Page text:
The day passed and, although it was a milestone, I didn’t remember it until a few days later. Fifty years had passed — a lifetime. And so much depended on the milestone day and so many changes came from it.
I was not a good student in high school. I loved high school but I was simply not committed to doing what it took to get good grades. There were two schools on my radar. One was Emory & Henry College in Emory, Virginia and the other was Tennessee Wesleyan College in Athens, Tennessee. Both were Methodist schools and both fielded football teams.
Early on, it became obvious that I could not afford either and neither offered football scholarships for a full ride. The third choice was East Tennessee State University in Johnson City, Tenn., and I knew that all I had to do was have a high school diploma and take the ACT and I could get in. And that’s what I did.
The problem is that, once I determined that I would rather just enjoy high school than study, I failed to establish study habits. I managed to get through the first quarter with one C’s, two B’s, and an A, but the next quarter saw me drowning. In fact, I was in serious danger of flunking out.
Flunking out meant two problems: (1) the wrath and disappointment of my father and (2) the military draft. My number in the draft lottery was 16. If I left school the draft was a sure thing.
But there was one solution. ETSU was a strong supporter of the military. If I presented military orders, I could be withdrawn from school passing (whatever my grades might have been) and I would receive a tuition refund for that current quarter. It was a test in European History that made the decision for me.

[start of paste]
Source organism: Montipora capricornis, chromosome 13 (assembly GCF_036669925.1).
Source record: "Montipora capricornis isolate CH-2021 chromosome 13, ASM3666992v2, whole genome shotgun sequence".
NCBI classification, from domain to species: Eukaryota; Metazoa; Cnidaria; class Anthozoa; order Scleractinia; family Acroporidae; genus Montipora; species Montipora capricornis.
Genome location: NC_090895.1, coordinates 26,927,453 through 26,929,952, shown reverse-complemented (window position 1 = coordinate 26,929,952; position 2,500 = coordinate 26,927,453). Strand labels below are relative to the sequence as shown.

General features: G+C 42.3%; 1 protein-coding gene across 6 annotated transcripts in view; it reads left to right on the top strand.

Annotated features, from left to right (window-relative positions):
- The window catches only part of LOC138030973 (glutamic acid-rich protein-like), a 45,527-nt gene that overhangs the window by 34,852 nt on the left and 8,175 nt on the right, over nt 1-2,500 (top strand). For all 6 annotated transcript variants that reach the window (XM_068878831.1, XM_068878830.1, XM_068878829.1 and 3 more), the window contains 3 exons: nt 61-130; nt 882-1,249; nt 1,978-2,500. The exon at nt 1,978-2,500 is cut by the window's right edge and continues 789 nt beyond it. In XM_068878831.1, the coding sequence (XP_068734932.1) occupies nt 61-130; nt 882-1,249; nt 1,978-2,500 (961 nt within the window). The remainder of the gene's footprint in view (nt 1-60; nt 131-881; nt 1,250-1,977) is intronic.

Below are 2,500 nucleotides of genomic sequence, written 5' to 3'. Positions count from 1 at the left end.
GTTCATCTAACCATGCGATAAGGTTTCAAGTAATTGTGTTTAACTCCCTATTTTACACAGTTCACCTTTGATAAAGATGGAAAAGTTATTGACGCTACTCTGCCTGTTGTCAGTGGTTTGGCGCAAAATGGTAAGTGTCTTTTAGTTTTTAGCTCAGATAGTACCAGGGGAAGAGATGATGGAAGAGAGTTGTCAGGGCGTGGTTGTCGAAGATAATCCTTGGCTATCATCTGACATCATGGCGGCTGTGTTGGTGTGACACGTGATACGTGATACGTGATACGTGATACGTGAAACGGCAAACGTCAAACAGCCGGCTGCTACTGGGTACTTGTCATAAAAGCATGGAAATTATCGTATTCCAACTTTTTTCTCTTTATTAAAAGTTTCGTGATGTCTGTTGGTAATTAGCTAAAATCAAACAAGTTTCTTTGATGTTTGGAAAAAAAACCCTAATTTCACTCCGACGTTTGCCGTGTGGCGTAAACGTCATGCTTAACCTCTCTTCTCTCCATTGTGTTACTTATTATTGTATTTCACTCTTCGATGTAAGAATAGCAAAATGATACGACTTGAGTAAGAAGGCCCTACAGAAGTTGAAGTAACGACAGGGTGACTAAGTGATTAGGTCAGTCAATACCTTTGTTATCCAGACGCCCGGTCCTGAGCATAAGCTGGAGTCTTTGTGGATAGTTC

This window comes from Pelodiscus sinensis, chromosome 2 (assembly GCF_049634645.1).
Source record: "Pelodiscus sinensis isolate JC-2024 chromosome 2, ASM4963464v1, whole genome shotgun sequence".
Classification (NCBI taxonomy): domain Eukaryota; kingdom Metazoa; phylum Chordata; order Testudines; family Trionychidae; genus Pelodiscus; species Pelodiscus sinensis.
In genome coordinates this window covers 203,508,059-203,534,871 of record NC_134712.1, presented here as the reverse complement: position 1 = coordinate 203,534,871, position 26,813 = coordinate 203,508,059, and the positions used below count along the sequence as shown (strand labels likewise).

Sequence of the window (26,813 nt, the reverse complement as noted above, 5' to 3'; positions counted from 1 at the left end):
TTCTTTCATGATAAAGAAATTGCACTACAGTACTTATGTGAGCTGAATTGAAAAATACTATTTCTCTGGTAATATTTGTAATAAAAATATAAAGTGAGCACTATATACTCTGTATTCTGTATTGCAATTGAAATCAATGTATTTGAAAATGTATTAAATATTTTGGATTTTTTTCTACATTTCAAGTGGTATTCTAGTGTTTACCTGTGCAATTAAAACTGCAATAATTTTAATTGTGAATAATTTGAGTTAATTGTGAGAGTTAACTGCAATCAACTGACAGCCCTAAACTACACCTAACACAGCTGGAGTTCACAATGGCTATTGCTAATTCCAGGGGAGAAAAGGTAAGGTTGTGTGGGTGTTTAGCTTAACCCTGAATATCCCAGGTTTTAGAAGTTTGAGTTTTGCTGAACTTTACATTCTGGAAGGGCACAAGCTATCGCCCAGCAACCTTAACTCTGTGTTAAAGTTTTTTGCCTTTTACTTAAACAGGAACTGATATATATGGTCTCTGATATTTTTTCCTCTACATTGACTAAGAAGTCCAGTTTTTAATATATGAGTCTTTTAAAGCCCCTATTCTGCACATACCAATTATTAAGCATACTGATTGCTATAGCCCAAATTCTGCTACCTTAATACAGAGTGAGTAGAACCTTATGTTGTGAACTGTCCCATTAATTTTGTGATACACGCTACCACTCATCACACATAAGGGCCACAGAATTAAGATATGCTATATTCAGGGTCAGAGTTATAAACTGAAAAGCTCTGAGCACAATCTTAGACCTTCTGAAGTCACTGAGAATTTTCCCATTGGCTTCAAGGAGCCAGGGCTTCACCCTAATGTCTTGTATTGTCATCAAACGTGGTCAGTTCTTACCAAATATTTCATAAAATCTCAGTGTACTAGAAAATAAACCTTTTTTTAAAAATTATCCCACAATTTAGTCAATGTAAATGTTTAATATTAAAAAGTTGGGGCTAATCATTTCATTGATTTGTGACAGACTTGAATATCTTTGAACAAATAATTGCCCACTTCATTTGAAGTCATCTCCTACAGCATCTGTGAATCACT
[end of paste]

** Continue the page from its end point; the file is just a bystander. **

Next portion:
I sat for the exam on a Tuesday morning and, facing the fact that I was going to bomb on the test, I left the classroom and enlisted in the Marine Corps. I waited while they cut my orders and then went back to the university to withdraw. I then had to go home to tell my folks what I had done.
Two days later, I boarded the bus for Parris Island, South Carolina. It was the first time I ever saw my father, a World War II U.S. Navy veteran, cry. Early in the morning on Friday the 13th of February, 1970, I stepped off the bus and onto a set of yellow footprints.
My life, as I knew it, was over and the next 13 weeks were the most challenging I had ever faced — and worse than I had ever imagined.
And, yet, those 13 weeks changed my life. I did things I thought I’d never do — never could do — and I gained something that I thought I already possessed: discipline. I was a good and “squared away” Marine and stayed away from trouble. By the time I was honorably discharged, I had a wife and very young son.
I returned to East Tennessee State and graduated cum laude, much to the amazement of my high school teachers, I’m sure. More importantly, I learned and found that I enjoyed learning.
It wasn’t easy, as I had to work during college while taking classes full-time but, when I did graduate, I did it without financial help (I didn’t even know there was a Pell Grant available and never looked into it) except for a thousand-dollar loan, which I paid back. Later, I went to grad school and seminary and added a couple more degrees. I earned academic honors there, as well.